Cancer misdiagnosis case leads to call for 'more human decency'
THE SOLICITOR for a woman whose lengthy cancer misdiagnosis saga led to major changes in breast cancer services in Ireland has called for a “little bit more human decency” in such cases following the settlement of her damages claim in the High Court yesterday.
Cian O’Carroll said the ordeal for Olive Fahey and her husband was compounded by defendants contesting the case over five years and bringing the Faheys to the point where they had to surrender their privacy and Mrs Fahey’s anonymity and go to court.
The case opened in the High Court in Dublin earlier this week and was settled for an undisclosed amount after several hours of talks yesterday.
Last night, the head of the State Claims Agency said he “sincerely regrets” the delays in compensating Mrs Fahey from Thurles, Co Tipperary. Ciarán Breen said if the case had involved only the agency, settlement negotiations would have been entered into much earlier.
Mrs Fahey had a mastectomy three days after being finally diagnosed with breast cancer in 2007. The diagnosis came 19 months after she was referred to Barringtons Hospital in Limerick with a lump on her breast. Tests sent by the hospital to the laboratory at the University College Hospital Galway (UCHG) were repeatedly returned negative when they were in fact positive.
The discovery of the 19-month delay in her care, during which she was assured three times that she did not have cancer, set in train a series of investigations and reforms that have led to an improved breast cancer service in Ireland.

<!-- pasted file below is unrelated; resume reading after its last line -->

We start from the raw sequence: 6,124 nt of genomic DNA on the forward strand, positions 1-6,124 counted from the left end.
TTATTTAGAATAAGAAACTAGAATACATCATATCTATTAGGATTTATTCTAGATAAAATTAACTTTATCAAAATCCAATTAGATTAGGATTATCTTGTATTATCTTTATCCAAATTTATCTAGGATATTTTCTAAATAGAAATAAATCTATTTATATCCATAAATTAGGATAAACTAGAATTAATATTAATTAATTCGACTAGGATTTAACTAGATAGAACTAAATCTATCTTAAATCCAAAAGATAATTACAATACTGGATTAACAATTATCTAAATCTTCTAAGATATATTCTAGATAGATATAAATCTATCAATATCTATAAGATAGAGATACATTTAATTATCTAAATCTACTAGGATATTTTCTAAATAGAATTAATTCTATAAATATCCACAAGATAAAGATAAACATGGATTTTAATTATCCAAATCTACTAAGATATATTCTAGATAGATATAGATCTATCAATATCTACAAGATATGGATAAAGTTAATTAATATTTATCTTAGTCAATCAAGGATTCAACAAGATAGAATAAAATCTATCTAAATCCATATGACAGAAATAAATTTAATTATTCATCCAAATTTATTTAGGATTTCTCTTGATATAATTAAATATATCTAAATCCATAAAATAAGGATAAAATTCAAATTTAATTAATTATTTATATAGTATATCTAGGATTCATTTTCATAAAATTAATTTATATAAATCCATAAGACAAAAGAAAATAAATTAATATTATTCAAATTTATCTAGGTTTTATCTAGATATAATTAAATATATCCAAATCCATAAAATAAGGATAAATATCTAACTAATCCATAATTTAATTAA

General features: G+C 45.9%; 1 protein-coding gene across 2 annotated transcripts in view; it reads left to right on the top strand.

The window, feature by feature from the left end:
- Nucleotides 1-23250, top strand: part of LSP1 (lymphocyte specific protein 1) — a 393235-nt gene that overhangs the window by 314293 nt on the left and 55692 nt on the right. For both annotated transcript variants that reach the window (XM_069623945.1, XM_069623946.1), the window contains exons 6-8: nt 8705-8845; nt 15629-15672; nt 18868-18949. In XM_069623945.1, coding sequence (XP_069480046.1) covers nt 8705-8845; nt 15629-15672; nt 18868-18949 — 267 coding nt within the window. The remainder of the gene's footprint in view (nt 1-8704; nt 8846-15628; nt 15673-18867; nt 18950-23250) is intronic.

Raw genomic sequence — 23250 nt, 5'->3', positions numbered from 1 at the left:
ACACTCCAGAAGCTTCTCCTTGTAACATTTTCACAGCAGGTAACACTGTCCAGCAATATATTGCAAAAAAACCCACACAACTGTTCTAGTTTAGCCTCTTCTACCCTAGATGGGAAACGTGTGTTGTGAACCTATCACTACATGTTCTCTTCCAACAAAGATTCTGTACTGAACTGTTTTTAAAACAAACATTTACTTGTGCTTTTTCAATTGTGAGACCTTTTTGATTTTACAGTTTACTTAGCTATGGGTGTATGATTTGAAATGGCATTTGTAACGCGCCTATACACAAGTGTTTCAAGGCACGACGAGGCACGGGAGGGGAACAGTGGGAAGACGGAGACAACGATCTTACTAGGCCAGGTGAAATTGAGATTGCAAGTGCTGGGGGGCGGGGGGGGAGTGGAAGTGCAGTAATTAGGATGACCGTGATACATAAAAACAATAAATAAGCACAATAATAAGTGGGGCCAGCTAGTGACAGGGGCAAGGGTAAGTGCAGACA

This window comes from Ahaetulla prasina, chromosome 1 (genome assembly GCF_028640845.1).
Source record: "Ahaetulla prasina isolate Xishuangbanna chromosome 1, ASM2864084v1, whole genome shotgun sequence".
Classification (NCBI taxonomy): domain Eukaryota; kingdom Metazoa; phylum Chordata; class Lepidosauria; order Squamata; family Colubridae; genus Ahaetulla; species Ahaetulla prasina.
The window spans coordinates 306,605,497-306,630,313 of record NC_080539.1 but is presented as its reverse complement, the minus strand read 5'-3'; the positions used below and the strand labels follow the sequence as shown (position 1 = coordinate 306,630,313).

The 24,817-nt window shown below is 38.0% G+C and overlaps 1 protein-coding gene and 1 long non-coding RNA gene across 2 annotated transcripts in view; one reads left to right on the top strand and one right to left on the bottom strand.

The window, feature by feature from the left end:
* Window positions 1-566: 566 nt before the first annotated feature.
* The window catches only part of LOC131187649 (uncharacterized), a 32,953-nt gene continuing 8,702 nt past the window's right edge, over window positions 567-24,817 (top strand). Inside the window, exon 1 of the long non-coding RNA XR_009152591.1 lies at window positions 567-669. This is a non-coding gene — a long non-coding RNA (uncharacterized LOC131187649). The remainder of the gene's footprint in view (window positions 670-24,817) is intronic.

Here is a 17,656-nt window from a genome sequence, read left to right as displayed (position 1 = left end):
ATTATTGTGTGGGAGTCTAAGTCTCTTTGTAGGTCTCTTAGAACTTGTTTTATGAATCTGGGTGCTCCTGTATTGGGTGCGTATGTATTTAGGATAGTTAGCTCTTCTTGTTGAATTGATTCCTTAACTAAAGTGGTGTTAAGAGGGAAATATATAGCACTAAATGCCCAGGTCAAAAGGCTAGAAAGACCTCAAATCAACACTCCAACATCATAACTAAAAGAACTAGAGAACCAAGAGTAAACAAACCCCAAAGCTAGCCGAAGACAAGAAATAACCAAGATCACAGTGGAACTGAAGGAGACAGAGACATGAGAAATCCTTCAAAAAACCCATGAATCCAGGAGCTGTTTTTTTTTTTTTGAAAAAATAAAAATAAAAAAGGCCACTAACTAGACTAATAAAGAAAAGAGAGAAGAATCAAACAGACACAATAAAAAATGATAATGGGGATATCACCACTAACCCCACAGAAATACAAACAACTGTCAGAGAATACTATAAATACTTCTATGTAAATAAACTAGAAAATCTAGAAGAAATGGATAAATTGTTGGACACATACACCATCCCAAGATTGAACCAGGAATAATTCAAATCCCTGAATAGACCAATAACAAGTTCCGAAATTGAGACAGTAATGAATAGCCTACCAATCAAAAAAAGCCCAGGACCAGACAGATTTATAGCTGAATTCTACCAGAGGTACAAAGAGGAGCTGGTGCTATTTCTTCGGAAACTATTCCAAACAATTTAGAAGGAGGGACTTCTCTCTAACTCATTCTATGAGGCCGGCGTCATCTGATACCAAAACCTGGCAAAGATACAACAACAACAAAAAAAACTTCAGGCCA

It triggered a Health Information and Quality Authority investigation into the pathology department at UCHG and led to an investigation into the breast cancer services at Barringtons Hospital. It also led to the centralisation of breast cancer diagnosis and treatment in eight specialist units across the State.
Speaking to The Irish Times last night, Mr O’Carroll said while there had been an apology in court yesterday, if it had meant anything “they wouldn’t have dragged Mrs Fahey through what they dragged her through”. He added: “A little bit more human decency and sincerity and a bit less law is what’s needed in these situations.”
He said being misdiagnosed was terrible, but it was an act of negligence and wasn’t deliberate. “But the decision to defend the case in the way it was defended was a deliberate act and for that reason Olive found that more hurtful, and that is simply the case . . . she couldn’t believe she was let down again.”
When the misdiagnosis became public in 2007, the then minister for health Mary Harney personally apologised to Mrs Fahey. The HSE also made a public apology. Mrs Fahey took legal action against the HSE, Barringtons Hospital and two doctors involved in her case.
Mr Breen said the State Claims Agency, on behalf of the HSE, had admitted liability with its defence at an early stage. It had made great efforts to come to an agreement over liability with the other parties representing the private hospital and the doctors involved, including the Medical Defence Union, but found it impossible to do so. “I deeply regret that on behalf of the agency,” he said.